The Hollars

As you may recall, one of the big questions we struggle with on this blog is “how little Jesus does it take to ruin a movie for a critic?” The Hollars demonstrates that it takes literally no Jesus at all for critics to hate on a film. We were quite perplexed when this cancer drama/comedy with Margo Martindale, Richard Jenkins, Anna Kendrick, Mary Elizabeth Winstead, Mary Kay Place and directed, produced and starring John Krasinski (written by James C. Strouse) not only came in with a low 44% score from critics—but audiences gave it a strong 74%. After receiving a warm review from a pal, who was sort of perplexed by the critic hate, and reading the bullshit assessment “seen it!” from critics, we virtually had to go see it.

In the first scene we see him in,  John (Krasinski) is shown drawing a cartoon. It’s only for a second, and it shows darkness and a baby saying “Don’t I get a vote?”

Cute, tho'.
No, little dude, you don’t. Even raising the question is career suicide.

Even though there might be a ton of possible explanations for that image, I’m going to say The Hollars was doomed at that point, because it could be considered as sacrilege against that most holy of all rights. Later on in the film, we learn that John’s brother Shelton’s (Sharlto Copely, District 9Elysium) ex-wife is seeing a youth pastor named Rev. Dan (Josh Groban, Crazy, Stupid, Love, some sort of musical stuff). Not only is Rev. Dan not a pedophile, he’s also a pretty good guy overall, genuinely concerned for Shelton’s well-being (moreso than Shelton’s ex, who would have him thrown in jail).

Two strikes for Krasinski right there.

Inexcusable!
He’s actually the most centered guy in the film.

The Boy pointed out later that our heroes in this film were small business owners. Suffering from hard times, these white, middle-class people were struggling to make ends meet.

Strike three.

I’m sorry Mr. Krasinski, but if you want good reviews, you’ll have to put in some transgendered stuff, or maybe some rich people acting horrible to minorities. Mere miscegenation (Shelton’s wife, played with gusto by Ashley Dyke, 12 Years A Slave, is black I think) just doesn’t cut it anymore, especially when you had several perfectly good chances to trash white people, Christians and the middle class. I’m not kidding: This is the reason the critics trashed this film, though they’d probably never admit it.

I recently asked a co-worker, "Are you?" when the topic of her black-ness came up. I'm just not good at it.
I wouldn’t know. I sure wouldn’t care.

Because this is a really, really good movie. The Boy and I were serially impressed by the way it could’ve gone wrong and didn’t. At first you think maybe this is going to be an attack on “those sorts”, whoever they may be. When we meet Sally (Martindale) and Don (Jenkins), they’re bickering, and Sally’s serious condition has gone untreated for years because—well, it’s both tragic and hilarious, the reason why. It’s also very real, if not very sophisticated. Salt-of-the-earth types with plumbing stores don’t go running off to the doctor for a little, uh, blurred vision and limb numbness.

The business is in trouble, of course, and Don is trying to protect Sally—but Sally does the books, so she pretends to let Don protect her, but confides in John that, of course, she knows, and Don and Shelton have had a falling out, which doesn’t help the situation for anyone, while Shelton is jealous and angry at John, and John can’t commit to his very pregnant and skittish girlfriend (Kendrick). You sort of wonder, at this point, if you’re just going to be watching 90 minutes of dysfunction. And the refreshing, and not at all common way that this is handled is: You’re not.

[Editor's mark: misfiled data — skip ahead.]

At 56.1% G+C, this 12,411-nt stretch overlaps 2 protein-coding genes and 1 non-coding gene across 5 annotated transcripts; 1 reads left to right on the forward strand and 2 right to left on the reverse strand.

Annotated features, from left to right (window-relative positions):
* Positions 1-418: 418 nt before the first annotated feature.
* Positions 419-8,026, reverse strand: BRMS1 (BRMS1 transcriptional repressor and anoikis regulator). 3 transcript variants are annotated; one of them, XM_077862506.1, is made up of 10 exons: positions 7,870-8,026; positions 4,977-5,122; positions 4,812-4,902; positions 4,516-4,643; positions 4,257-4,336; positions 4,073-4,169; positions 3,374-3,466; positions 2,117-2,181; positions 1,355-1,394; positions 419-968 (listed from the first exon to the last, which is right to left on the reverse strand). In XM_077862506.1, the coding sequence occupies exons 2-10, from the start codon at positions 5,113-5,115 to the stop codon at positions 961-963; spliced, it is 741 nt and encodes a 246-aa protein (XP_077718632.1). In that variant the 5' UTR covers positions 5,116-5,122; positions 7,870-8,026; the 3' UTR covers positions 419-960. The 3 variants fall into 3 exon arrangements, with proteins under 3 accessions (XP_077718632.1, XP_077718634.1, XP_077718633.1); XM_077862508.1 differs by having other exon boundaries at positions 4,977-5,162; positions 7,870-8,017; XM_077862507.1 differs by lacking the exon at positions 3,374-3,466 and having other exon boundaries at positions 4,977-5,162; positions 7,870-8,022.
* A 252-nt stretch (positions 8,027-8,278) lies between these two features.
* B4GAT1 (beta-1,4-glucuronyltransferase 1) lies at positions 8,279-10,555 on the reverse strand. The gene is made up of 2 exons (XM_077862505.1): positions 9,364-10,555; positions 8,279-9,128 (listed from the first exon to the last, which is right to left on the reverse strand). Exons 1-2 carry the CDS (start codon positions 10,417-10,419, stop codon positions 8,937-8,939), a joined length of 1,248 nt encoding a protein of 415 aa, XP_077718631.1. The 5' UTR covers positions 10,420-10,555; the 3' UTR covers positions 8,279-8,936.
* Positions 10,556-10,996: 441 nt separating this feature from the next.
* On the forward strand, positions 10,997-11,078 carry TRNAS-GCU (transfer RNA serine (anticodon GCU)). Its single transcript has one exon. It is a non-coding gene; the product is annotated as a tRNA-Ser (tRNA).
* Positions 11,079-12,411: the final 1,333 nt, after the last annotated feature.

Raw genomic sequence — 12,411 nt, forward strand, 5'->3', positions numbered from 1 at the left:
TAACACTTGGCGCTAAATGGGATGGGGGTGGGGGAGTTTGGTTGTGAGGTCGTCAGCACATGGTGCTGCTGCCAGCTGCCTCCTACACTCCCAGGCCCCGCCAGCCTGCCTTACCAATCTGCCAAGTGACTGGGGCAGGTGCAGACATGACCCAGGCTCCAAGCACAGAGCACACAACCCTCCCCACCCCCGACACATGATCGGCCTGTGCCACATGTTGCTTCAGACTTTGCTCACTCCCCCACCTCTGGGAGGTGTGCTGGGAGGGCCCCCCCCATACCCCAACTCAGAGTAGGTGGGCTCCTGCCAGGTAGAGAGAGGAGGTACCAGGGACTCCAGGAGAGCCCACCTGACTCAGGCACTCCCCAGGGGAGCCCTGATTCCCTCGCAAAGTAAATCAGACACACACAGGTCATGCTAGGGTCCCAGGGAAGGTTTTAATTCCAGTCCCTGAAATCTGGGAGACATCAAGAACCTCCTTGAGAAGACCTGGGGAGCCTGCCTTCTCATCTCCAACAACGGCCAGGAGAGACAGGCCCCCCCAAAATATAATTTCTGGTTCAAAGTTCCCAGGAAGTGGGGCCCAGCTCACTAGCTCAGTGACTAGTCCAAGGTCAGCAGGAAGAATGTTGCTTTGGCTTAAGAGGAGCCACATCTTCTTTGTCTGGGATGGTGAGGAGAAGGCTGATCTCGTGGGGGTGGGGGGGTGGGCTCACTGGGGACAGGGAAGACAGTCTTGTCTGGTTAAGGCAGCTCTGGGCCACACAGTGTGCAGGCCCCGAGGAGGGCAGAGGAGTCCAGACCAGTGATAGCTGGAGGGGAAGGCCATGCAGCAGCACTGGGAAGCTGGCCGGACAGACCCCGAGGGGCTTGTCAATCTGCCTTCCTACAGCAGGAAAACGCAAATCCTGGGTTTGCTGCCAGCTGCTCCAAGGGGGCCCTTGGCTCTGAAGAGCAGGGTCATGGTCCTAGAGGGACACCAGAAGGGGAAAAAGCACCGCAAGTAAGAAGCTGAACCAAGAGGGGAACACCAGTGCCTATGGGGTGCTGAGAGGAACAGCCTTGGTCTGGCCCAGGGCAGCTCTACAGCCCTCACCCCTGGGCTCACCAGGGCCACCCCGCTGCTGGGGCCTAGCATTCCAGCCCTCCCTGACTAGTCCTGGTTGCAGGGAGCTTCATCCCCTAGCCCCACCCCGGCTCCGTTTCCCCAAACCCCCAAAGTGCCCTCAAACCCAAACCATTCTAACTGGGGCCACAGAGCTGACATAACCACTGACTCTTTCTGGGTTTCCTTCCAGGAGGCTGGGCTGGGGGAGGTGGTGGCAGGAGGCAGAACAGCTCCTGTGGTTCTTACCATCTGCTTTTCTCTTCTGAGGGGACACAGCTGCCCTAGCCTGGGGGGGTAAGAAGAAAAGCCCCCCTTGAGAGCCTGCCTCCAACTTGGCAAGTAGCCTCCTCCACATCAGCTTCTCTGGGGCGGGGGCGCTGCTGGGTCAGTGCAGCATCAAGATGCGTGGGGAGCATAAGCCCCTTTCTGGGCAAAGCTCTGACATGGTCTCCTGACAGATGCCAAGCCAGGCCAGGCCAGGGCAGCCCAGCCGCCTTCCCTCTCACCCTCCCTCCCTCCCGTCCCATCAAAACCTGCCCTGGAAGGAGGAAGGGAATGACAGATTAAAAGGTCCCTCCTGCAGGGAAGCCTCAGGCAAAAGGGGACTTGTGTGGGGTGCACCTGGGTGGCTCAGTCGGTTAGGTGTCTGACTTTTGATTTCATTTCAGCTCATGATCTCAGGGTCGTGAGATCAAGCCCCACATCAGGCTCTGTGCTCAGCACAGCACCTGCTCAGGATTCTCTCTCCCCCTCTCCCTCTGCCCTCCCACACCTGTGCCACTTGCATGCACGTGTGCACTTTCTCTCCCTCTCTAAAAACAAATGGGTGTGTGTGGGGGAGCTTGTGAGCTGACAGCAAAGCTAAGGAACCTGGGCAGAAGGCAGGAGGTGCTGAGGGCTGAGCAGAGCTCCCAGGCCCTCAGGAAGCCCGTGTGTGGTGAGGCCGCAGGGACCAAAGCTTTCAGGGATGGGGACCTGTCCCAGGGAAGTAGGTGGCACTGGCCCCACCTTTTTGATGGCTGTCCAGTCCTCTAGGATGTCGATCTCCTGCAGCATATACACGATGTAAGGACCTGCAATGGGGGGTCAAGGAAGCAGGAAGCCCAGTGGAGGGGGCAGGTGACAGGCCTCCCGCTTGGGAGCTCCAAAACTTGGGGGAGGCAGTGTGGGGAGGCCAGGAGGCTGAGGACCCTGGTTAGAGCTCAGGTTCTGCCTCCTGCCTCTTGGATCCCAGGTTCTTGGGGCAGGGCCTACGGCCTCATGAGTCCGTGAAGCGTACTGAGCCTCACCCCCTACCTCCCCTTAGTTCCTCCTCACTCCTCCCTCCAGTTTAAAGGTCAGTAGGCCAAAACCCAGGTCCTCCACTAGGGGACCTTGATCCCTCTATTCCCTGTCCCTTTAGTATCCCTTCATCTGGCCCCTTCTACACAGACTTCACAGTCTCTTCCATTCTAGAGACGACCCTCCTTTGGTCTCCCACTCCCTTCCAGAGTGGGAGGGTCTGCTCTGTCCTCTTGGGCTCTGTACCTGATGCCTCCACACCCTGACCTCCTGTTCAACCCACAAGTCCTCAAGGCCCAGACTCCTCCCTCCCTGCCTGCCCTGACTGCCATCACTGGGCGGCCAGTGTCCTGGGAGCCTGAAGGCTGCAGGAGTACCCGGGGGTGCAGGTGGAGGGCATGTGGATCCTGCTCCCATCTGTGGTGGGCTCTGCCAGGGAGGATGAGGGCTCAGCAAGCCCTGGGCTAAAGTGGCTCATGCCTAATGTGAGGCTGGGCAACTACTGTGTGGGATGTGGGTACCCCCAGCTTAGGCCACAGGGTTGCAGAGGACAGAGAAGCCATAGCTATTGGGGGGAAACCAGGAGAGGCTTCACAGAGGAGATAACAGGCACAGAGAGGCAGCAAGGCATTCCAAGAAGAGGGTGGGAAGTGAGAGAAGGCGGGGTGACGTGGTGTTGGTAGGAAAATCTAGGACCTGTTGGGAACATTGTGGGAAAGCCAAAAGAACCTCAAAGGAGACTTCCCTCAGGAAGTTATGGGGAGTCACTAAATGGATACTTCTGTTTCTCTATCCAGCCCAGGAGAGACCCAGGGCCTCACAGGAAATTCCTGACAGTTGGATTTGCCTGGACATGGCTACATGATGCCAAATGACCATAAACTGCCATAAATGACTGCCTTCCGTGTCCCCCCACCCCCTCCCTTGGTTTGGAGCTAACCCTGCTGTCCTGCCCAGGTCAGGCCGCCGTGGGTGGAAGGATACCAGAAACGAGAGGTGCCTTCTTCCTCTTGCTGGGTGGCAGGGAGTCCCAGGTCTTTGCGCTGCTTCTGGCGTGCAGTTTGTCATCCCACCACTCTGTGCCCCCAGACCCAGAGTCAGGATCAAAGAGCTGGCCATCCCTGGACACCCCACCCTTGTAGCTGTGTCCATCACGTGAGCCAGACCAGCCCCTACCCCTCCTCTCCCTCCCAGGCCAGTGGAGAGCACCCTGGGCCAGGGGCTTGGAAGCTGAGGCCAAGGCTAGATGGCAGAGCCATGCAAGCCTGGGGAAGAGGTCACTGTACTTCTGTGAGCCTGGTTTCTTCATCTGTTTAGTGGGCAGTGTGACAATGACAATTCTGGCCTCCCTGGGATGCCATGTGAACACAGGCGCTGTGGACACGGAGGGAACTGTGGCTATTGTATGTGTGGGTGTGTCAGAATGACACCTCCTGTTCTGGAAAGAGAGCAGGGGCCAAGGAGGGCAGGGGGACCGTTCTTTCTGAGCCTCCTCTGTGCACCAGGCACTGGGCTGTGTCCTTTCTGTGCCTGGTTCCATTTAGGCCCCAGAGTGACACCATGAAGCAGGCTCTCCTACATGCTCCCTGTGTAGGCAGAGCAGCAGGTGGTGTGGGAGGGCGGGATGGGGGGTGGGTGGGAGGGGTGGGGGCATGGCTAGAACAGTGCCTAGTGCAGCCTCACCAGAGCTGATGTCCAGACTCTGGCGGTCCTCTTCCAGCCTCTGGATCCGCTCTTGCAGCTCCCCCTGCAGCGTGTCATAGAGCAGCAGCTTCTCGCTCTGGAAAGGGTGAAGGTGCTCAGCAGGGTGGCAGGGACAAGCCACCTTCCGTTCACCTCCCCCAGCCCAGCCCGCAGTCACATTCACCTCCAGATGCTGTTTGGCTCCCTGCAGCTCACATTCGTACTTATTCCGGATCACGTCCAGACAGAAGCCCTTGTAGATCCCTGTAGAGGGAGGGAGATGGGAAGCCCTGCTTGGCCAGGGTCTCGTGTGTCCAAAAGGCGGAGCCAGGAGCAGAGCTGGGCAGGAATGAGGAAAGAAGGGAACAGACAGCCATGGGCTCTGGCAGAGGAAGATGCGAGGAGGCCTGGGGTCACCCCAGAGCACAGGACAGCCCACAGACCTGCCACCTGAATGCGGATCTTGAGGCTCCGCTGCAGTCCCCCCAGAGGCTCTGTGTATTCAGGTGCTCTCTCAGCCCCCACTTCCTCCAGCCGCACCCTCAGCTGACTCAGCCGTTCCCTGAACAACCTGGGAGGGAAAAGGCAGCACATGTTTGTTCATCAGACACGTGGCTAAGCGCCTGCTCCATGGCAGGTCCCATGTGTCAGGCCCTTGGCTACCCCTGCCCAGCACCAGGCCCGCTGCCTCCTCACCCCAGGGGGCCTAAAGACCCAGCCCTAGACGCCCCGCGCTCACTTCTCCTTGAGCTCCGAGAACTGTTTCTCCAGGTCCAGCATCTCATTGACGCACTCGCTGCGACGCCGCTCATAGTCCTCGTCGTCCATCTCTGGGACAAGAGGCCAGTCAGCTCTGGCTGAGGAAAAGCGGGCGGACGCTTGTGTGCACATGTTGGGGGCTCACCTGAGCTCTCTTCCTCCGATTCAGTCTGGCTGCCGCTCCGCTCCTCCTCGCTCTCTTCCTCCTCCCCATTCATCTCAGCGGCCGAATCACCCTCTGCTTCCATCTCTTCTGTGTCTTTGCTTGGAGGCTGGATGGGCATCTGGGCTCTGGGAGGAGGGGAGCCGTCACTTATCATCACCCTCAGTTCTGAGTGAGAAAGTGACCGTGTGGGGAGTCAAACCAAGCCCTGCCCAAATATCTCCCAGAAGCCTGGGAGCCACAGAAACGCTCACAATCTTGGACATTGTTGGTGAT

True to life.
The Everyman and Everywoman: They gots issues, but they’re decent sorts.

Yeah, the Hollars got problems, as do we all. But they’re not really dysfunctional, even if they need an occasional kick in the pants. What’s even better, though, is that the Hollars love each other and they actually show this. A lot of fatal disease movies (especially the chick flicks) have people treating each other absolutely awful, and only being dependable at the most dire of situations. That’s a weird sort of love, frankly. So, while the Hollars snipe and bicker, not infrequently, they also not infrequently don’t snipe and bicker. They help each other out; they’re nice, even. Which, quite frankly, might be another demerit for the professional critic.

The other thing that was really nice about this movie is that it doesn’t try to be depressing. It raises more than a few very serious and possibly sad questions. It doesn’t always give the happy answers. But there is a strong affirmation of life here. You can get far in life and maybe regret some choices, even some really big ones, but you gotta keep going, push through the fear, and above all keep on laughing.

The actual shape of the film, I will grant, is somewhat predictable: A movie like this can only go one of two ways, pretty much (live or die). And I knew how it would have to play out in order to work dramatically, though not right away. But the good news is that it did play out that way, and avoided being both wholly depressing and wholly panglossian. If you see only one cancer movie this year, this would be your best choice.

Oh, Mary Elizabeth Winstead, who did so well in 10 Cloverfield Lane and has been turning up in some sweet little roles lately (as in Swiss Army Man), has a sweet little role here as the ex-highschool girlfriend who sees an out in John. She’s definitely starting to win me over. (I guess the problem has never been her acting, but a lack of interesting roles in the things I’ve seen her in.)

John Goodman can't be wrong!
Second look at Winstead?

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